Best fit for you if… You’re interested in being behind the scenes but want a job that is a little more hands-on than coding or health information. You should have a good memory for facts and details. Part of the job is developing knowledge of chemical compounds and how they interact with each other, so starting off with an interest in science is a plus.

3. Audiologist

  • Median salary: $69,720
  • Projected growth (2010-2020): 29+ percent
  • Degree preferred: doctorate degree (PhD)

Number six on the list is a doctor of audiology. Audiologists are physicians that specialize in the treatment of hearing-related issues. They made it on the low-stress list due to their flexible hours and bright career outlook for job growth. Most of their time is spent administering hearing tests and evaluating the best treatment plan. This gives them the ability to designate when appointments can be scheduled.

Best fit for you if… You like working with people and are able to commit to a doctoral educational program. Like any doctoral degree, a doctorate of audiology can take a minimum of eight years in school, as well as a big chunk of change, so you need to be sure that is right for you.  

4. Dietician

  • Median salary: $55,240
  • Projected growth (2010-2020): 20-28 percent
  • Degree preferred: master’s degree (MS)

The last medical field that made the list of the least stressful careers of 2013 was dietician. Coming in at lucky number seven on the list, dietitians are experts at creating nutritional plans to promote health and wellness. They have become increasingly more relevant in recent years as obesity rates for countries around the world continue to skyrocket. Much like audiologists, their flexibility was the main factor for their inclusion on the list.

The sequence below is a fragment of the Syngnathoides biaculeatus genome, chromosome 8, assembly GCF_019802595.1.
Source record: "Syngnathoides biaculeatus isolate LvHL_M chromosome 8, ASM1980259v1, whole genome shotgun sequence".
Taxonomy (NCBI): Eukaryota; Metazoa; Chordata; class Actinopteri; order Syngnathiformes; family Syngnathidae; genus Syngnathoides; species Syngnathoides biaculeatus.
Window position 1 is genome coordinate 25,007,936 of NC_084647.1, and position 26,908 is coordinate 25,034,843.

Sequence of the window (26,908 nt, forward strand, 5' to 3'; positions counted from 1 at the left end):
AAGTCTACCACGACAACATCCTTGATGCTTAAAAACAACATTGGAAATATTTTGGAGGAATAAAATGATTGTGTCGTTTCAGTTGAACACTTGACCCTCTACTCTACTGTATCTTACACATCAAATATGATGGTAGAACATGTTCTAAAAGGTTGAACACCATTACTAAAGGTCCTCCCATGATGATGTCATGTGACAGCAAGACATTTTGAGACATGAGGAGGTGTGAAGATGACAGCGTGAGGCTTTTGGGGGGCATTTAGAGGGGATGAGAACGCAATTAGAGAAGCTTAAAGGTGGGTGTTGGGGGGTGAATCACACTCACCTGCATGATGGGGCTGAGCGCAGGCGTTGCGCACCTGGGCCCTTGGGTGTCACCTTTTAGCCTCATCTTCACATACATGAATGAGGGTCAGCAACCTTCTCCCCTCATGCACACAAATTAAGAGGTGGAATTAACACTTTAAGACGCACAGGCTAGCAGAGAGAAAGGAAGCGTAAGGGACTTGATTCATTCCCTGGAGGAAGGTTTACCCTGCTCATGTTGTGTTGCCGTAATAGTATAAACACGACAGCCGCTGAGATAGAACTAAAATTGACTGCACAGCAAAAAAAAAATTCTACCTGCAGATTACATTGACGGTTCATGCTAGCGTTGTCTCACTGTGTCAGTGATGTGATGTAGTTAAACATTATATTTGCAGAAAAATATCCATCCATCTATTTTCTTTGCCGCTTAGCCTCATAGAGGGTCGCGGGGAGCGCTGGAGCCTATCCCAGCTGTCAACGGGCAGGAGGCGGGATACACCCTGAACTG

Best fit for you if… You like working with people, solving problems and have an entrepreneurial disposition. Dieticians can work in a variety of places from a school, hospital or even wellness clinic. They often seek out their own clients to develop their network.

To sum it up…

Contrary to what you may suspect, there are many opportunities in the booming medical field that don’t come with endless stress and constantly putting out emergency fires. So if you are thinking about a medical job where you can impact people’s wellness without all of the stress, one of these four careers may be perfect for you.

If you know you really want to help others, but you also thrive on the adrenaline rush that comes with life-and-death situations, maybe there’s another healthcare career out there that makes more sense. Check out the Rasmussen College healthcare career guide to research your options. This comprehensive guide offers a more inclusive look at trends that will be affecting the growing careers in the medical field.

External links provided on Rasmussen.edu are for reference only. Rasmussen College does not guarantee, approve, control, or specifically endorse the information or products available on websites linked to, and is not endorsed by website owners, authors and/or organizations referenced.

As an Inbound Marketing Specialist at Rasmussen College, Katy researches and writes student-focused articles in areas of the nursing and health sciences. She enjoys writing engaging content to help future, current, and former students on their path to a rewarding education.